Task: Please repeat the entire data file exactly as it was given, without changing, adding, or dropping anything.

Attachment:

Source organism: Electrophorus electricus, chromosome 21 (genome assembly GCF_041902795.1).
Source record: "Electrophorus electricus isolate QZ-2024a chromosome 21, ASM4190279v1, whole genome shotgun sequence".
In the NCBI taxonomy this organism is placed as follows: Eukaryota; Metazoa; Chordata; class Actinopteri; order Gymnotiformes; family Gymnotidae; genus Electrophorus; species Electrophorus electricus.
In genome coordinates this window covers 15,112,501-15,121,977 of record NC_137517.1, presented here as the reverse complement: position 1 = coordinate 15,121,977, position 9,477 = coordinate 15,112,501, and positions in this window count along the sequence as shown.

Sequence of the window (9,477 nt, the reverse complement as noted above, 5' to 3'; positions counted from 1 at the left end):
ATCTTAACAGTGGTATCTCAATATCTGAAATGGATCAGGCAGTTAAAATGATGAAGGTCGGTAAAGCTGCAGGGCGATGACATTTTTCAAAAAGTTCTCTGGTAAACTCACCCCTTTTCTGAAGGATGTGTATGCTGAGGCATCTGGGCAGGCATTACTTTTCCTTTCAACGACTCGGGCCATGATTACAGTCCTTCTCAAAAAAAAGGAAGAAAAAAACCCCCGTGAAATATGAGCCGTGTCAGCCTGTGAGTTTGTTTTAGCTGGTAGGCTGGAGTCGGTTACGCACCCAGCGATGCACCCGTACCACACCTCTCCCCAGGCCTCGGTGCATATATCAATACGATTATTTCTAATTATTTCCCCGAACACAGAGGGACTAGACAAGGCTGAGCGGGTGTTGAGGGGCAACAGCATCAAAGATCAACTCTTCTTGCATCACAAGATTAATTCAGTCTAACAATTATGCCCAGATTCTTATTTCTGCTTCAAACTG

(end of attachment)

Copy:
Source organism: Electrophorus electricus, chromosome 21 (genome assembly GCF_041902795.1).
Source record: "Electrophorus electricus isolate QZ-2024a chromosome 21, ASM4190279v1, whole genome shotgun sequence".
In the NCBI taxonomy this organism is placed as follows: Eukaryota; Metazoa; Chordata; class Actinopteri; order Gymnotiformes; family Gymnotidae; genus Electrophorus; species Electrophorus electricus.
In genome coordinates this window covers 15,112,501-15,121,977 of record NC_137517.1, presented here as the reverse complement: position 1 = coordinate 15,121,977, position 9,477 = coordinate 15,112,501, and positions in this window count along the sequence as shown.

Sequence of the window (9,477 nt, the reverse complement as noted above, 5' to 3'; positions counted from 1 at the left end):
ATCTTAACAGTGGTATCTCAATATCTGAAATGGATCAGGCAGTTAAAATGATGAAGGTCGGTAAAGCTGCAGGGCGATGACATTTTTCAAAAAGTTCTCTGGTAAACTCACCCCTTTTCTGAAGGATGTGTATGCTGAGGCATCTGGGCAGGCATTACTTTTCCTTTCAACGACTCGGGCCATGATTACAGTCCTTCTCAAAAAAAAGGAAGAAAAAAACCCCCGTGAAATATGAGCCGTGTCAGCCTGTGAGTTTGTTTTAGCTGGTAGGCTGGAGTCGGTTACGCACCCAGCGATGCACCCGTACCACACCTCTCCCCAGGCCTCGGTGCATATATCAATACGATTATTTCTAATTATTTCCCCGAACACAGAGGGACTAGACAAGGCTGAGCGGGTGTTGAGGGGCAACAGCATCAAAGATCAACTCTTCTTGCATCACAAGATTAATTCAGTCTAACAATTATGCCCAGATTCTTATTTCTGCTTCAAACTG